Three years have passed since Winchester introduced the .300 Winchester Short Magnum, following up a year later with the .270 and 7mm WSMs. Speculation started immediately about what caliber would follow. Last year Winchester threw us a curve by shortening the WSM case even more, introducing the .223 and .243 Winchester Super Short Magnums, and now there's a .25 WSSM.
Even so, it seems likely that the WSM line will continue to expand, so the speculation continues. Meantime, wildcatters have been having a field day necking the WSM case up and down. One of the front-runners for both the speculators and the wildcatters has been the .338 WSM, the Winchester Short Magnum case necked up to take a .338-inch bullet. Other popular choices have included .257, 6.5mm and .358. There are sound arguments for (and against) any and all of these.
I've never been much of a .25-caliber guy, so I haven't voted for that one. I am a 6.5mm fan, but I accept that cartridges using a .264-inch bullet haven't done well with American shooters, so that would surprise me. I'm also a huge .35-caliber fan, but the same argument applies. So I've been fairly vocal about recommending a .338 WSM. On the surface, such a cartridge has much going for it. The .33s are really popular with elk hunters, and there are lots of good bullets to choose from. A short .33 should come close to .338 Winchester Magnum performance and could be housed in a handier, lighter rifle that would be great in the elk mountains. And, of course, it would have the accuracy and efficiency inherent in the WSM case.
Until recently this has been theoretical thought on my part, but I've just now had the opportunity to actually play with a .338 WSM rifle. The rifle itself was built on a short Remington Model 700 action, the work done by Rich Reiley of High Tech Custom Rifles Inc. Despite a fairly stiff 24-inch barrel, the rifle weighs a tidy 7 1/2 pounds, including fixed 6X Zeiss scope. This is an ideal weight for a "rough country" hunting rifle--light enough to carry in the mountains but heavy enough to be stable when you're out of breath. Provided, of course, the rifle doesn't kick you into next week. A 7 1/2-pound .338 Win. Mag. will; the .338 WSM didn't.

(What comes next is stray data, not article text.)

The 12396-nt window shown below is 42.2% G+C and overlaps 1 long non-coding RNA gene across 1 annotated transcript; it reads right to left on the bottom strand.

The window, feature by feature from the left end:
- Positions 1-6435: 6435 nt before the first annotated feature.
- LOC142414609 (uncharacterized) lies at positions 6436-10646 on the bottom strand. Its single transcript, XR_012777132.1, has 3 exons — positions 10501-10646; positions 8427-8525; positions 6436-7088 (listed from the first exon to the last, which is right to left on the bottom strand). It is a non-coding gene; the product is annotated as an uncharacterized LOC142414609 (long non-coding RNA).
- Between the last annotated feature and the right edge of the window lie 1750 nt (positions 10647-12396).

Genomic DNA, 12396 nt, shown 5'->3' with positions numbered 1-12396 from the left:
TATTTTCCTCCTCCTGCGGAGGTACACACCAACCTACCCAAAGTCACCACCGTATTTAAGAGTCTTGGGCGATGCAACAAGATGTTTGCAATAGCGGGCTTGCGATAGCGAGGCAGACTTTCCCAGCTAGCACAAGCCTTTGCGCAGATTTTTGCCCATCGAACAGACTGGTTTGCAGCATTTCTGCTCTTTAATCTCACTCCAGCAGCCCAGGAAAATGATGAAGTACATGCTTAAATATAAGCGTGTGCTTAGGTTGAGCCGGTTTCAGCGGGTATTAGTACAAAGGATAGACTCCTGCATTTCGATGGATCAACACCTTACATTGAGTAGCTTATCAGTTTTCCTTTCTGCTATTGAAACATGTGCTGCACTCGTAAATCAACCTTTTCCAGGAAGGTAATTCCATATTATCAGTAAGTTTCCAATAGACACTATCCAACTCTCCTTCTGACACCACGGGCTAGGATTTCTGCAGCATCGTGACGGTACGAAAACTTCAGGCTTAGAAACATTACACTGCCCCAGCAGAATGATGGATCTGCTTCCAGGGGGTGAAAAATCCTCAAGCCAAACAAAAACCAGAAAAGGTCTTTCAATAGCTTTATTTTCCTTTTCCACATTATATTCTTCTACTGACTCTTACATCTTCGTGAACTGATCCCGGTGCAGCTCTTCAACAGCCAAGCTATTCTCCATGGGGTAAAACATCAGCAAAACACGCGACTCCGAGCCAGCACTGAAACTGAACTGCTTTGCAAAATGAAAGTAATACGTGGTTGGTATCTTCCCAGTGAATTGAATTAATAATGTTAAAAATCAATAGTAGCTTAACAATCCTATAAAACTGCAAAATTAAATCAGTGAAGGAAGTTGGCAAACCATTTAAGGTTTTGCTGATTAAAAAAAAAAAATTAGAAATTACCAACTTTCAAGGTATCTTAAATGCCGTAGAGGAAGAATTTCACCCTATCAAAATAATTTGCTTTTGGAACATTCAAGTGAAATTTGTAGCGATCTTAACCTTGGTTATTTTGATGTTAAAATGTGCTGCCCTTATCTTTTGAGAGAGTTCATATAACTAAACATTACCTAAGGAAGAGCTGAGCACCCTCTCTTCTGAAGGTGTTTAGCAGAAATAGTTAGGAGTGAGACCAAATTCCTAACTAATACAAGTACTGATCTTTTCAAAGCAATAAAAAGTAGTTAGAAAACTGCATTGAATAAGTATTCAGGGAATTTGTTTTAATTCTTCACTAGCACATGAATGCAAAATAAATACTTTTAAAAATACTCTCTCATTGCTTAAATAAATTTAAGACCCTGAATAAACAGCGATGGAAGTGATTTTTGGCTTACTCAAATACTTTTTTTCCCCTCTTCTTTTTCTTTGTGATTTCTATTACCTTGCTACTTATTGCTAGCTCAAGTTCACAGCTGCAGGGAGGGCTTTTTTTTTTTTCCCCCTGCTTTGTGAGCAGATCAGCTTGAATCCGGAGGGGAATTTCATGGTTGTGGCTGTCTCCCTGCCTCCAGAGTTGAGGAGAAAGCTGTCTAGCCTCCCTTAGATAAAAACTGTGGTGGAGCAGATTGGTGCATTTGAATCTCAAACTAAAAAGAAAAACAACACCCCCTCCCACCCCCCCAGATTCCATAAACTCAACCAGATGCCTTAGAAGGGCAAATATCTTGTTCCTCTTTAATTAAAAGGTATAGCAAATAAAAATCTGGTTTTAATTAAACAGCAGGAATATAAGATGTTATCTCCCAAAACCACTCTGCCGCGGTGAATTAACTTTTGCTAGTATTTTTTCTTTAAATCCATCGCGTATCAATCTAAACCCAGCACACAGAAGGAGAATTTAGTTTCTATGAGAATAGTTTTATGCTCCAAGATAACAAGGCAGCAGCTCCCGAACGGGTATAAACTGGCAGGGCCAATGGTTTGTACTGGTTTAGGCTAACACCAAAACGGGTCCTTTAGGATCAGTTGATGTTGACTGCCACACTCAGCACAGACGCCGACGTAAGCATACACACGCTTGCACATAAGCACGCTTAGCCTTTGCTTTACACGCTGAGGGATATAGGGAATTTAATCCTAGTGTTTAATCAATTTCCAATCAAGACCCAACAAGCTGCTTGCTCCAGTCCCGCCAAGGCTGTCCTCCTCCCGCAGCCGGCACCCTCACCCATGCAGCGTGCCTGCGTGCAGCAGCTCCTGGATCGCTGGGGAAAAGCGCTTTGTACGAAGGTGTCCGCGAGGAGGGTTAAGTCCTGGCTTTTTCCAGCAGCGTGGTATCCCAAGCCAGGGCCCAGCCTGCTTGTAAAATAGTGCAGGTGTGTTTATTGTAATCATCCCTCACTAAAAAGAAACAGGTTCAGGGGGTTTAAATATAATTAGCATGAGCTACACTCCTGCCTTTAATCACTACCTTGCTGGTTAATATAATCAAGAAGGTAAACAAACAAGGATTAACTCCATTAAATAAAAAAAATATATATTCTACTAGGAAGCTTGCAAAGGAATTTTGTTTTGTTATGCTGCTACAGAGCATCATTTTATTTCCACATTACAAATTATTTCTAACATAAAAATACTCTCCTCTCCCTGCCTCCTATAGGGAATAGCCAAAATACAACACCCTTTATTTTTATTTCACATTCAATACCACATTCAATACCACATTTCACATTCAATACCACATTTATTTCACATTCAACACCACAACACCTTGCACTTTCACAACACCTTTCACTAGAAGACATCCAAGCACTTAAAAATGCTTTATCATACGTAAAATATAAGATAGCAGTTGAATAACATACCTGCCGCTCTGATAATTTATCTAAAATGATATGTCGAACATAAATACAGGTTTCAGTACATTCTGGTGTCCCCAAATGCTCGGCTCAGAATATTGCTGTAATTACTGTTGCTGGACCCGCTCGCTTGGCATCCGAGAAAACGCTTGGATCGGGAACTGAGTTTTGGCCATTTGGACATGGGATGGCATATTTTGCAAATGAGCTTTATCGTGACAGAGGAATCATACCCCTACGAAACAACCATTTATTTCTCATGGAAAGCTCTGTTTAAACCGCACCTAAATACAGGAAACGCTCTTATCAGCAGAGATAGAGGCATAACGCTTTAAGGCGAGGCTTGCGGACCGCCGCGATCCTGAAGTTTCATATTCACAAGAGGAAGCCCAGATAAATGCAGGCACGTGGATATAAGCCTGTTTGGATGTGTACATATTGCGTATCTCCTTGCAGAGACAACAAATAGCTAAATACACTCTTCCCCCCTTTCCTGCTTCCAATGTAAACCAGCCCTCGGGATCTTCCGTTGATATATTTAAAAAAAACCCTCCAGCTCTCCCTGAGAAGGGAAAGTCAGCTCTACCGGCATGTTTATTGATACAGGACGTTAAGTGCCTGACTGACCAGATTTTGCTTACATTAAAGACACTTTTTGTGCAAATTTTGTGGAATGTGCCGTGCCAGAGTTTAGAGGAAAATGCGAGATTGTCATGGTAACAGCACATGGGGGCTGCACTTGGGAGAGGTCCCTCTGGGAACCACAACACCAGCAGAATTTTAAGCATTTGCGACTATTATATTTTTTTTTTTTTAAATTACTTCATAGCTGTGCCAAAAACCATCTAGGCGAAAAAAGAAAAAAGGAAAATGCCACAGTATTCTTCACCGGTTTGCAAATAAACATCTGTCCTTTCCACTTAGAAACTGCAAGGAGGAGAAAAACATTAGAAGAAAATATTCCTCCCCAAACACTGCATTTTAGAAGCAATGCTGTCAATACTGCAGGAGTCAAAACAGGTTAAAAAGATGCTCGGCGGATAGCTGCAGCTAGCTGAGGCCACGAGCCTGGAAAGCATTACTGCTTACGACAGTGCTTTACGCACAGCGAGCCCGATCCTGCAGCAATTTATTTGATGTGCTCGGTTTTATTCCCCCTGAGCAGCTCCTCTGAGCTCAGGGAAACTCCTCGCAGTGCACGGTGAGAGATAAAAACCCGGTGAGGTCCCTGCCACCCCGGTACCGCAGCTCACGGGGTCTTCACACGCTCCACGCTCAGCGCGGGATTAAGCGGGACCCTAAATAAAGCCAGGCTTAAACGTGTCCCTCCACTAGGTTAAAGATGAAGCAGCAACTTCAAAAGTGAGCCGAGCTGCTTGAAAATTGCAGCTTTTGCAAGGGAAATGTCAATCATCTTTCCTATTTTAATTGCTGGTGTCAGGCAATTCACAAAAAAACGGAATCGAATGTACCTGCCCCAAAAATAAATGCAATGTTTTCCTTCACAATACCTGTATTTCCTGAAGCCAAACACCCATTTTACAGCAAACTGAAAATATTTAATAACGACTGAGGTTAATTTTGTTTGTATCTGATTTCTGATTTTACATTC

It's very hard to prove, but I'm convinced that the efficiency of the short case yields a savings in felt recoil. The Decelerator pad and straight stock also help. There is recoil, but it's not unpleasant--and at this gun weight a muzzlebrake (which this rifle doesn't have) is absolutely not needed to make the rifle manageable.
Reiley has done a lot of work with both the cartridge and the rifle, and I didn't try to second-guess him on loads. With lighter bullets he found that RL15 produced the best combination of accuracy and velocity; with heavier bullets IMR 4895 produced good results. Across a wide spectrum of loads, groups averaged about 1 1/4 inches, but we're talking about just one rifle, so that says little about the cartridge's real potential. Anyway, a fast .33 isn't a prairie dog or pronghorn cartridge, so this rifle is certainly on track for elk and bear.